Project Deadlines and Deliverables

1. The deliverables include a presentation of the project for approx. 30 minutes. Think of this as your opportunity to show off to the audience what is exciting, non-trivial, and cool about your project. The presentation should explain the general background needed to follow the technical development, a short discussion of previous work to set the stage for your work as needed, followed by a motivation for the work performed. Why is the problem you worked on interesting? What is challenging about it? This should be followed with a list of contributions. Now you have set the stage for diving into the key technical details such as algorithms, theorems, proof sketches, and the like, followed by an experimental analysis as applicable. Not all talks will follow this sequence exactly. For example, in some projects more emphasis may be placed on experimental analysis while in others more on analytical results. Some others may strike the middle ground. No matter which template your project falls into, it'd be helpful to have an "Organization" slide up front so it keeps the audience informed what to expect and where we are in the talk. After the technical sections, you may want to talk about any difficulties or issues faced. I'd like to hear the limitations of your work just as much as I'd love to hear your accomplishments. You should highlight any pieces of the project which are unfinished, let's label them "work in progress". In addition, if there are some far flung objectives that may be worth pursuing in the future, you should discuss them under future work. There should be a clear "Conclusions" segment to the talk. If you have any questions, please feel free to ask me. The slides should be submitted by the time your talk is scheduled.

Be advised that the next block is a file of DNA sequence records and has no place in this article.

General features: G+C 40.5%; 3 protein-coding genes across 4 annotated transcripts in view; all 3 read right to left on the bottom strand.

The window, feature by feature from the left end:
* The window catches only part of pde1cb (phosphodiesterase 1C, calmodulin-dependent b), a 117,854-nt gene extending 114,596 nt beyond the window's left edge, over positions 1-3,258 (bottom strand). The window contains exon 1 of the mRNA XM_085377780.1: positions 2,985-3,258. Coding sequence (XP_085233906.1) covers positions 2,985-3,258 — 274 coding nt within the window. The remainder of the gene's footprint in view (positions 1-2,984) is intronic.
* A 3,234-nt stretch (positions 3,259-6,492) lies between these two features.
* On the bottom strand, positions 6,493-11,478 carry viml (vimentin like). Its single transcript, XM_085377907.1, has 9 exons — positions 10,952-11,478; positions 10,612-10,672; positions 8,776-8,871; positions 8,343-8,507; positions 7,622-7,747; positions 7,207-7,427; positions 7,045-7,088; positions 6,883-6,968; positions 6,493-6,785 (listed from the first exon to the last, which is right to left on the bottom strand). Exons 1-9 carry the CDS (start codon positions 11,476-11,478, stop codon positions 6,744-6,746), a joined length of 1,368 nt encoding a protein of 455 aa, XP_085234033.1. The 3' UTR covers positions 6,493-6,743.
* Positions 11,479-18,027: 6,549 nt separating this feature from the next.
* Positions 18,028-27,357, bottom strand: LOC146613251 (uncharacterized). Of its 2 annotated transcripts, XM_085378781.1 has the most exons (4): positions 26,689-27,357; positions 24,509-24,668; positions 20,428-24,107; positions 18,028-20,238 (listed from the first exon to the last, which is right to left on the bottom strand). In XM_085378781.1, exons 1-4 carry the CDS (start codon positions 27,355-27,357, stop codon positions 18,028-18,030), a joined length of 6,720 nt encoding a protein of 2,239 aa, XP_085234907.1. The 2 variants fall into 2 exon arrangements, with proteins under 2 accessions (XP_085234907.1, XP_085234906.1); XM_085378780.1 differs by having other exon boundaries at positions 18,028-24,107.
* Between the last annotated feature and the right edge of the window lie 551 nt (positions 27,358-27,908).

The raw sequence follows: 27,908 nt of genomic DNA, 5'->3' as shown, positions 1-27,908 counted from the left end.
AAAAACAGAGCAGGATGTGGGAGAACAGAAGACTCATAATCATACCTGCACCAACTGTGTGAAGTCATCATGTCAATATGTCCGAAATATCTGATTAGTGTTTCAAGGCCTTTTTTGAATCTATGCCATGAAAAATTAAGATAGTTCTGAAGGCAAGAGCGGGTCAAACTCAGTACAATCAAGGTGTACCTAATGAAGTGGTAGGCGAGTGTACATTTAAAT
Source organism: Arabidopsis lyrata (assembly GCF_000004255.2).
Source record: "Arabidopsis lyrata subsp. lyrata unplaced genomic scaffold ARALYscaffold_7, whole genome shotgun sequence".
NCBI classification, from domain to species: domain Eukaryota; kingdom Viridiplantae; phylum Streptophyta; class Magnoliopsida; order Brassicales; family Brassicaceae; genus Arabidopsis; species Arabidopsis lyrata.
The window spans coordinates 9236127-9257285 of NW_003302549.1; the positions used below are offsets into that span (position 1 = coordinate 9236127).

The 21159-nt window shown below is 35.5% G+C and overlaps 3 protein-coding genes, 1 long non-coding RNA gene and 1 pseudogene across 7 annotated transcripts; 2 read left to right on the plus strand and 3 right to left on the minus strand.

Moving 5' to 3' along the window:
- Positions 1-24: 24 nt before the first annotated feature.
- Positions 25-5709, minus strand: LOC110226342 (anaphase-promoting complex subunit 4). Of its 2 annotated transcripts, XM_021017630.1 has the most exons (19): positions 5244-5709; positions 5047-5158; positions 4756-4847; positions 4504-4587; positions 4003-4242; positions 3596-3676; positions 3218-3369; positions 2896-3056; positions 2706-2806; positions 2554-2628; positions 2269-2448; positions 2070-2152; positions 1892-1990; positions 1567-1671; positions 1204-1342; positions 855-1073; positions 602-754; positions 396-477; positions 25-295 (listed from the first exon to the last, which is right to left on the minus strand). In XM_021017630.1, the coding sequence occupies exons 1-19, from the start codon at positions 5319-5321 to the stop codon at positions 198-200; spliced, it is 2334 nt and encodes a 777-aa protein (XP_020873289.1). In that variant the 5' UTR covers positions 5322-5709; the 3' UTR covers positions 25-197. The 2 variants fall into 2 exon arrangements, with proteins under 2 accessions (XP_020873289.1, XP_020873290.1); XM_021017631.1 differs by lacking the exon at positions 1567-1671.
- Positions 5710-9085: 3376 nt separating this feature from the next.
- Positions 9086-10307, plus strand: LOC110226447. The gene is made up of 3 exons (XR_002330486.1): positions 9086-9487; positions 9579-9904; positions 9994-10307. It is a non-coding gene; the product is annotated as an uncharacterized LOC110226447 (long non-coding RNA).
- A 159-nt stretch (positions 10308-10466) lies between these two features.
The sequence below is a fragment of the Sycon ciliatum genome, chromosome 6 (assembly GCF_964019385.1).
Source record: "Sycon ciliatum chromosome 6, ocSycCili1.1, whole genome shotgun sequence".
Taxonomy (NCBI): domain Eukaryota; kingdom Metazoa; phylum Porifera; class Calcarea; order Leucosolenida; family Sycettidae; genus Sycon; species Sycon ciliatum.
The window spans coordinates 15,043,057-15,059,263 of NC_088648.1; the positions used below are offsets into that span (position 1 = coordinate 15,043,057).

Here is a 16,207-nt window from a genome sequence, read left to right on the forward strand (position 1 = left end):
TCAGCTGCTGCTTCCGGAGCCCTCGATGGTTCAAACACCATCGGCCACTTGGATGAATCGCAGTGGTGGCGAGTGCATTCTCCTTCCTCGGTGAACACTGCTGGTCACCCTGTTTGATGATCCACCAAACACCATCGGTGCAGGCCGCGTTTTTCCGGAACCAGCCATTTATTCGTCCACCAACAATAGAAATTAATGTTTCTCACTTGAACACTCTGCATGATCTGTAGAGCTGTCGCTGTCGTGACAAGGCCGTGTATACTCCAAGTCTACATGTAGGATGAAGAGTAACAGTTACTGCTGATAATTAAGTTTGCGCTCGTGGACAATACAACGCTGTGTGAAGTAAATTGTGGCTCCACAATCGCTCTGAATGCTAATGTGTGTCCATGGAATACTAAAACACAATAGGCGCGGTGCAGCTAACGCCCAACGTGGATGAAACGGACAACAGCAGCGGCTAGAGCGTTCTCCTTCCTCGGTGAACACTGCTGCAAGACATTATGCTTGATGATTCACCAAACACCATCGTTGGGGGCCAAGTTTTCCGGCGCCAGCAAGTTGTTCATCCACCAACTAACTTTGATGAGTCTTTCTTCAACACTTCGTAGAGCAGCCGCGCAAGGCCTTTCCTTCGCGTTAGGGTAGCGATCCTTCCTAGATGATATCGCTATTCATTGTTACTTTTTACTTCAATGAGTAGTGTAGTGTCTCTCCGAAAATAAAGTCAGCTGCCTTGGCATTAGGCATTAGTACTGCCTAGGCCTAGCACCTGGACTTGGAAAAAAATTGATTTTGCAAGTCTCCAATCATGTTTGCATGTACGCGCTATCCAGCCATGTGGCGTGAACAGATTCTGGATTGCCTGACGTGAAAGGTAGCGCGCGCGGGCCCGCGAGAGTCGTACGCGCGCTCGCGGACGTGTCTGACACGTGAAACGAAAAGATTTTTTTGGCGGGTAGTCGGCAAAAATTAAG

2. In some project talks, a demo may be an integral component. 

3. TENTATIVE: Your final project report will be due mid-late December. The structure of the report can essentially follow that of your talk. Some important differences to keep in mind. In your talk, you will only have time to motivate your project and sketch out key ideas. The report is the one that will have to close the loop by providing the details necessary to complete the argument or description or proof or analysis ... . Depending on the material you have, it may happen that you don't have time to present all aspects of your project in your talk. As a hypothetical example, you have, in your project, developed algorithms for detecting topi-wise influential bloggers in twitter. The work may have sections corresponding to topic discovery, behavior analysis for detecting influence, and say verification of patterns of influential bloggers found from the analysis. You may not be able to cover all of this in 30 min. The trick is to *advertise* ALL your contributions in your talk, but say that you will focus on one or two of those. In the report, however, you need to fill in the details for all sections. 

In terms of length of the report, writing style, and rigor, think of "typical" top tier conference submissions, e.g., SIGMOD, VLDB, ICDE, PODS, AAAI, IJCAI, ICML, KDD, WSDM, ECML, ... Of course, they don't all have the same length and the styles and rigor differ to some extent. But you get the idea. I'd suggest 12 pages in a two-column single-spaced format. For your convenience, you may use ACM SIG Proceedings style, available from (choose Option 1 OR Option 2). 

Your report will contain most standard sections (e.g., Introduction, Motivation, Related Work, Background Notions (or Preliminaries), Technical Sections, Conclusions and Future Work + Bibliography. Your emphasis should be on discussing and critiquing prior art and establishing the novelty as well as advantages of whatever ideas/algorithms you propose or whatever results you establish. In other words, you need to position your work properly in the context of prior art. As mentioned above, work in progress is fine, but you should clearly identify which parts of the work are settled and are therefore solid, and which parts you are stuck in, or given more time you would have solved, what ideas you have for solving those parts, etc. Use your imagination and creativity for structuring this part.